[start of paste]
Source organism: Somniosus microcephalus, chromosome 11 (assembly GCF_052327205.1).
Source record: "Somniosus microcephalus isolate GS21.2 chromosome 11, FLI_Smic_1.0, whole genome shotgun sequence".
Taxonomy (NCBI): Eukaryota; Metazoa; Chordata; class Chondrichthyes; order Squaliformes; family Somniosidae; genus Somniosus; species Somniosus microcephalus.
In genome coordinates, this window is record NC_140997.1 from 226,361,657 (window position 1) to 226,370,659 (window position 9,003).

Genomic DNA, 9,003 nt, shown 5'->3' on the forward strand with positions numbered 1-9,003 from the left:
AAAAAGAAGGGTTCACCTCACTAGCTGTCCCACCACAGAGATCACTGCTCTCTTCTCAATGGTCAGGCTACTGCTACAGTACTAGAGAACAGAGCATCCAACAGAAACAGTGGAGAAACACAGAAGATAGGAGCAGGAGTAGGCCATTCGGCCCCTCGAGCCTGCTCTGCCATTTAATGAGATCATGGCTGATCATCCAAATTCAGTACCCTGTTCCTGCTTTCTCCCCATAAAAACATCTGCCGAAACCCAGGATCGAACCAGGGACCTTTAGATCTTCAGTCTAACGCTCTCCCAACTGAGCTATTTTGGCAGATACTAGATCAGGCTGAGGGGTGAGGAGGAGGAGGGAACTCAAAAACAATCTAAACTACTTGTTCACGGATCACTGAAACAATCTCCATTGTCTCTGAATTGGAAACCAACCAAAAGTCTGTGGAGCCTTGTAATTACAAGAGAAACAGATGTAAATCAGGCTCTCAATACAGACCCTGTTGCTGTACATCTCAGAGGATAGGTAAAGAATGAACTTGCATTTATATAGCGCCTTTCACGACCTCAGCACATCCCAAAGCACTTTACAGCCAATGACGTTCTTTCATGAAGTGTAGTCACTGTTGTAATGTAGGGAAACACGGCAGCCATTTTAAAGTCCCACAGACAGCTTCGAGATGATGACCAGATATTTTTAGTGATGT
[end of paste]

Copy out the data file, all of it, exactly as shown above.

Source organism: Somniosus microcephalus, chromosome 11 (assembly GCF_052327205.1).
Source record: "Somniosus microcephalus isolate GS21.2 chromosome 11, FLI_Smic_1.0, whole genome shotgun sequence".
Taxonomy (NCBI): Eukaryota; Metazoa; Chordata; class Chondrichthyes; order Squaliformes; family Somniosidae; genus Somniosus; species Somniosus microcephalus.
In genome coordinates, this window is record NC_140997.1 from 226,361,657 (window position 1) to 226,370,659 (window position 9,003).

Genomic DNA, 9,003 nt, shown 5'->3' on the forward strand with positions numbered 1-9,003 from the left:
AAAAAGAAGGGTTCACCTCACTAGCTGTCCCACCACAGAGATCACTGCTCTCTTCTCAATGGTCAGGCTACTGCTACAGTACTAGAGAACAGAGCATCCAACAGAAACAGTGGAGAAACACAGAAGATAGGAGCAGGAGTAGGCCATTCGGCCCCTCGAGCCTGCTCTGCCATTTAATGAGATCATGGCTGATCATCCAAATTCAGTACCCTGTTCCTGCTTTCTCCCCATAAAAACATCTGCCGAAACCCAGGATCGAACCAGGGACCTTTAGATCTTCAGTCTAACGCTCTCCCAACTGAGCTATTTTGGCAGATACTAGATCAGGCTGAGGGGTGAGGAGGAGGAGGGAACTCAAAAACAATCTAAACTACTTGTTCACGGATCACTGAAACAATCTCCATTGTCTCTGAATTGGAAACCAACCAAAAGTCTGTGGAGCCTTGTAATTACAAGAGAAACAGATGTAAATCAGGCTCTCAATACAGACCCTGTTGCTGTACATCTCAGAGGATAGGTAAAGAATGAACTTGCATTTATATAGCGCCTTTCACGACCTCAGCACATCCCAAAGCACTTTACAGCCAATGACGTTCTTTCATGAAGTGTAGTCACTGTTGTAATGTAGGGAAACACGGCAGCCATTTTAAAGTCCCACAGACAGCTTCGAGATGATGACCAGATATTTTTAGTGATGT